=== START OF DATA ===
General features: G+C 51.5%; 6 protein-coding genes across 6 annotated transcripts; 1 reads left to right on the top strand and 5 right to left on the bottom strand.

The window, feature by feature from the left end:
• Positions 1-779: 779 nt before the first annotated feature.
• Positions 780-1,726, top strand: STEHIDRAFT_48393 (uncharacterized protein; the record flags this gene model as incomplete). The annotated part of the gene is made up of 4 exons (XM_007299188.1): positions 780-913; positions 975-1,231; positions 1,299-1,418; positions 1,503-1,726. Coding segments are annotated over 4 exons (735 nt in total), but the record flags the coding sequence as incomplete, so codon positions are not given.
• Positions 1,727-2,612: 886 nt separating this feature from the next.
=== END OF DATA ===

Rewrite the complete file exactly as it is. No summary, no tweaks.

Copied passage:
General features: G+C 51.5%; 6 protein-coding genes across 6 annotated transcripts; 1 reads left to right on the top strand and 5 right to left on the bottom strand.

The window, feature by feature from the left end:
• Positions 1-779: 779 nt before the first annotated feature.
• Positions 780-1,726, top strand: STEHIDRAFT_48393 (uncharacterized protein; the record flags this gene model as incomplete). The annotated part of the gene is made up of 4 exons (XM_007299188.1): positions 780-913; positions 975-1,231; positions 1,299-1,418; positions 1,503-1,726. Coding segments are annotated over 4 exons (735 nt in total), but the record flags the coding sequence as incomplete, so codon positions are not given.
• Positions 1,727-2,612: 886 nt separating this feature from the next.